I WON’T BE A KILLJOY THIS YEAR
● By Sandy Kauten
My resolution is not so ambitious. I’ll explain it:
My daughter Marie phoned from college all excited. “Dad! You know how I’ve been helping the Latino workers at the college improve their English? Well, all that volunteering will get me a $1,000 scholarship next semester!”
“That’s great!” I said, then added, as involuntarily as a hiccup, “Just make sure you don’t neglect your studies.”
NEGLECT YOUR STUDIES? Who even TALKS like that? My dear, departed father, that’s who. In the face of good news, I automatically channel his spirit. Ted Epstein had more admirable traits than most people would feel comfortable with, but he could take the shine off any prize with a gloomy admonition. And so can I.
Marie said soberly, “Don’t worry; I’m keeping up with my school work,” plainly disappointed that I had failed to share her exultant mood. I should have; no one likes good deeds and hard cash as much as I do. But my subconscious has been brought up to think that a father’s job is to make sure that happiness doesn’t take over.
You see, my father believed in being smart and careful in a world of infinite danger. He handled disasters better than triumphs. When something bad happened to one of his sons, he’d be relieved because he’d been expecting something much worse. Car wreck? Financial loss? He’d invariably call it a “cheap lesson” and be almost congratulatory about it. His grim world view had been validated and so had all the warnings he dispensed so generously.
But let something good befall us, and Dad would be afraid success would intoxicate us and we’d let our guard down.
When I got accepted by a good college, he said, “Now just see that you don’t flunk out.” When I got my first job, he said, “If you want to keep it, don’t horse around like you did when you worked for me.” When I got married, he said, “Just make sure you spend enough time at home.” When I told him we were expecting our first child, he said, “Son, you are embarking upon an adventure the likes of which you never imagined.” (I took that as positive and encouraging, but looking back and considering how much my staid and orderly father disliked adventures, I now realize he was trying to tell his euphoric son that parenthood would be an ordeal filled with inconvenience, stress and bad surprises.)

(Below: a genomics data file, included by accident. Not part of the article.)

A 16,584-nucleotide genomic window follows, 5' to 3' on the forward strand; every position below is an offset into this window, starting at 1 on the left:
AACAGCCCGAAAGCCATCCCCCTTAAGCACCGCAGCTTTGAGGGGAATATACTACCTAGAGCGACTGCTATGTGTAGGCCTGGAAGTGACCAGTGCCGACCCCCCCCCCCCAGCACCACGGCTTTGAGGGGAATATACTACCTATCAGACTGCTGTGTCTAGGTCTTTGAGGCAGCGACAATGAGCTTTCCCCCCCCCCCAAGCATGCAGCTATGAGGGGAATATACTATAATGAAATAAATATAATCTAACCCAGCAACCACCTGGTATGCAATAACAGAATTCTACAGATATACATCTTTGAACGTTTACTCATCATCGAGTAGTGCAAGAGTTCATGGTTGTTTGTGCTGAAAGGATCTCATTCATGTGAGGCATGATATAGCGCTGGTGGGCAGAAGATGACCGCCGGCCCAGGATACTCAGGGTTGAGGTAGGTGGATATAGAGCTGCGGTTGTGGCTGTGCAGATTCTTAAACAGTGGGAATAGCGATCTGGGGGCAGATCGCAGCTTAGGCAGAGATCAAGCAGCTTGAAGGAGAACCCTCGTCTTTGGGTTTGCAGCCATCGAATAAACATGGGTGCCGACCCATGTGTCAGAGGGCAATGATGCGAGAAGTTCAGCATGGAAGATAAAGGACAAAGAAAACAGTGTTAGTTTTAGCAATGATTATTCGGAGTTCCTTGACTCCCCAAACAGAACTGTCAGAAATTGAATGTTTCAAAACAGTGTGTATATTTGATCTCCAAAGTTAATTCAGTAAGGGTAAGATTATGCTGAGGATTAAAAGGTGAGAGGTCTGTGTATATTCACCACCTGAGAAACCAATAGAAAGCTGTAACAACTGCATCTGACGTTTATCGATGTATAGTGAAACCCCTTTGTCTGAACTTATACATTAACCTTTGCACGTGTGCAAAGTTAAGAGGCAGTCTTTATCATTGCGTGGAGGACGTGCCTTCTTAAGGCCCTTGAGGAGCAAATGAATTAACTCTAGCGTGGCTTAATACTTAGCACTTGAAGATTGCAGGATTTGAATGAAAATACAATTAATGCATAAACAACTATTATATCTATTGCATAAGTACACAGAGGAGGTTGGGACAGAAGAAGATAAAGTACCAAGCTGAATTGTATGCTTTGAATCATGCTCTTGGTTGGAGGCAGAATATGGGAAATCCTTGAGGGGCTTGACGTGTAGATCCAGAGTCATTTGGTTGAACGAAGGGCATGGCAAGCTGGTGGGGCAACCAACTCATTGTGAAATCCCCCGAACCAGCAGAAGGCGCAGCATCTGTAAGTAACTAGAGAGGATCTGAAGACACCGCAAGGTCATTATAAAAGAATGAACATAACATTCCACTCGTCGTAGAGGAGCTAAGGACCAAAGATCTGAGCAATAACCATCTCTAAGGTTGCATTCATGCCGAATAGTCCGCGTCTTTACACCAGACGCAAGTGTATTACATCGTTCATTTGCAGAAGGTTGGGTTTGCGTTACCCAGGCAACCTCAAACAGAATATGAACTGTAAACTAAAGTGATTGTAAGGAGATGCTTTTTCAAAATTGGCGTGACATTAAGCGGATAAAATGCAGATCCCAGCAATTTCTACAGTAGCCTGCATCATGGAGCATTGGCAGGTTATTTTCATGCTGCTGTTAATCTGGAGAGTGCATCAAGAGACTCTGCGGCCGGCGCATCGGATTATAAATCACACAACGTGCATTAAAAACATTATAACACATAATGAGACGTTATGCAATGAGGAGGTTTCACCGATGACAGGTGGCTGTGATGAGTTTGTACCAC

All these warnings were valid, but the timing was bad.
So now I do the same thing automatically and I don’t like it. Certainly I have worse flaws that cry out for correction, but I prefer to focus on what’s possible. I phoned Marie back and apologized for my drippy response to her great news. I said, “The next time I do that, just call me ‘Ted’ and I’ll get the message.”
“OK,” said Marie. “How about when I was going to make the long drive to my boyfriend’s house, and you gave me a big lecture about not tailgating and how every moment on the interstate I should imagine that the car ahead of me is about to stop dead and burst into flames. I felt like you didn’t trust my driving and it made me really mad.”
You have kids, you refer back to your own parents’ style and pick out what you like and you reject what you don’t like, even when they’re both part of the same mind set. I do have my father’s almost clairvoyant ability to visualize horrible outcomes and I think it usually serves us well.
“No, dear,” I said, “As long as you’re my kid and as long as I love you, you’ll have to hear the warnings. You may as well listen to them and benefit from their wisdom. What I’m trying to do now is rein in that negativity when it’s time to savor something good. And your news about the scholarship was really, really good. Hurray!”
The “hurray” was a little forced, but it’s a fair start as I begin to creakily implement my new year’s resolution. I’d leap joyously onto a tabletop – were it not for a crystal-clear vision of a splintering crash, a painful impact, blackness closing in, my bereft readers raining tears down onto a new grave, and my impoverished wife and daughters living in a ripped tent by the railroad tracks.
Rick can be reached at firstname.lastname@example.org.